California, like Greece, Australia, Sweden, and other parts of the world, has a “natural fire environment” in which wildfire has evolved an important role in maintaining the health of the ecosystem. Native Americans lived with the natural wildfire cycle for centuries, but the settlers moving across the West in the 1800s were unnerved by constant small wildfires. As settlers formed communities that in turn suppressed fired, the natural fire state ended. It turns out it was “the hubris of mankind to think we can control Mother Nature.” Over the decades, dead plant material that hasn’t been allowed to burn naturally has accumulated, so now when it does burn, the wildfires are larger and more destructive.

Mother Nature has recently made her voice louder. California sees more wildfires than ever before — and now they occur throughout the year. “There is no longer a fire season.” 9 out of 10 of the most destructive fires occurred since 2013. In 2018 alone, there were some 5,800 fires that consumed 1.3 million acres. And greater dangers loom: there are 100 million dead trees in the Sierra Nevada area that will fall over and create more fuel for fires. Shew said: “We have disrupted evolution and the result will be devastating wildfires.” (One solution to prevent this may be controlled or prescribed burns).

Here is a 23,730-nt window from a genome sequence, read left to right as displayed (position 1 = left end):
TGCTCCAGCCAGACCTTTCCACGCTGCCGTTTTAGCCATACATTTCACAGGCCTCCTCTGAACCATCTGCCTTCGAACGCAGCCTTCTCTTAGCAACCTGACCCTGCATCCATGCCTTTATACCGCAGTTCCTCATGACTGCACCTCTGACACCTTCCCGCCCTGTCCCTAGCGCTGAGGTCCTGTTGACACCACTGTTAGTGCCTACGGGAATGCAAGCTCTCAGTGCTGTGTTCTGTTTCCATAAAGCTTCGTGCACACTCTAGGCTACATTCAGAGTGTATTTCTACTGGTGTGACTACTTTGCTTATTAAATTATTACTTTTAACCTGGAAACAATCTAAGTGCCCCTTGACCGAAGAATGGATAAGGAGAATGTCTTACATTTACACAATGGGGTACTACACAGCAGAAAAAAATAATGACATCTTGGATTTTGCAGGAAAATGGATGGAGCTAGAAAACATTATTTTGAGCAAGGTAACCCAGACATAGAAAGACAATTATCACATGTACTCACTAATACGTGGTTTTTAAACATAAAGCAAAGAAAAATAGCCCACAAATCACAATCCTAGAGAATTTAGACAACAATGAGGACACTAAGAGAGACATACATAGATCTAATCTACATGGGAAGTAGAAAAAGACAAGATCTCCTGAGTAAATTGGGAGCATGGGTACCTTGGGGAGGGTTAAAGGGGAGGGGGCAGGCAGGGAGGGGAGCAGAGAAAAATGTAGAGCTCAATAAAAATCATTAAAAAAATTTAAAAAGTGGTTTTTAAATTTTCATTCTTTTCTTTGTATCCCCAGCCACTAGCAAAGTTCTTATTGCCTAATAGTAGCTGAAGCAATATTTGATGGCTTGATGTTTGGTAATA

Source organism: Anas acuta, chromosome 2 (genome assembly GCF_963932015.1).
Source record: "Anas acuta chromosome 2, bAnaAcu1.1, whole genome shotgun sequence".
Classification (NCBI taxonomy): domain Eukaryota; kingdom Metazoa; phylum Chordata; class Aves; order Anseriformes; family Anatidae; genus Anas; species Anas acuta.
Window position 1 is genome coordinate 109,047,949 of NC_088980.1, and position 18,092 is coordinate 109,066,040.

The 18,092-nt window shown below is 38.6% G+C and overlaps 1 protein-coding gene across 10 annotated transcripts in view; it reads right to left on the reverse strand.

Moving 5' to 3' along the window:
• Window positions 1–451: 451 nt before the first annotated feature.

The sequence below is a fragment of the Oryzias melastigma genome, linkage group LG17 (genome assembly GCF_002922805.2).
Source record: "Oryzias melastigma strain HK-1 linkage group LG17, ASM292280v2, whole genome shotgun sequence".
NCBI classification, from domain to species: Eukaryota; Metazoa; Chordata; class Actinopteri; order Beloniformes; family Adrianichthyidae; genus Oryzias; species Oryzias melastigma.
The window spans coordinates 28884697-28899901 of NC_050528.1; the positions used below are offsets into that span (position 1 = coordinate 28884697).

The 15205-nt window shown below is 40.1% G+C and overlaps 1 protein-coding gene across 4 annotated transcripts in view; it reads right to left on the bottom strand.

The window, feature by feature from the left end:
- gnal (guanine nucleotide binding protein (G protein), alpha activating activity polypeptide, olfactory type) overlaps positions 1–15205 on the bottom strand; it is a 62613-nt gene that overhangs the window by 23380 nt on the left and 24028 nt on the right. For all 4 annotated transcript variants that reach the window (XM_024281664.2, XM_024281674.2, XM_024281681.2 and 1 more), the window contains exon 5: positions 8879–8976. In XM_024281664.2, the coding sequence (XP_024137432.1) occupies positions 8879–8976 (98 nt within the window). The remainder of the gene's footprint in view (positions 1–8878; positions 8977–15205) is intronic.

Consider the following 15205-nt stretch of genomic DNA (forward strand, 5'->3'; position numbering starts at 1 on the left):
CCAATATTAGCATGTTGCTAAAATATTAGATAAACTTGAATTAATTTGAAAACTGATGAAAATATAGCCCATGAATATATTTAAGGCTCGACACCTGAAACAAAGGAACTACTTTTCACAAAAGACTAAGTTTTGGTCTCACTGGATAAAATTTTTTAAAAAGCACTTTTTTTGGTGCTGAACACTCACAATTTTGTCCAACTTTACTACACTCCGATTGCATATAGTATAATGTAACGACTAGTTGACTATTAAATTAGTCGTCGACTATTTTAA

Dead trees in the Sierra National Forest / Wikipedia

Wildfires themselves often don’t cause homes to go up in smoke; “it’s flying embers that cause most fires.” Wood fences and gutters often catch first, spreading to homes. Building and landscape “materials are really important, but where a structure sits on the landscape, and where and how homes cluster, also are.”

Michelle Steinberg, director of the wildfire division with the Natural Fire Protection Agency (NFPA) — creator of codes and standards state and local governments use to protect communities and the Firewise USA program, which includes some 1,500 sites — got into the details on how to use smart codes designed for different community types. The codes provide rules for crucial evacuation zones, the materials and layout of residential structures themselves, and the landscape around a home and community, including common spaces.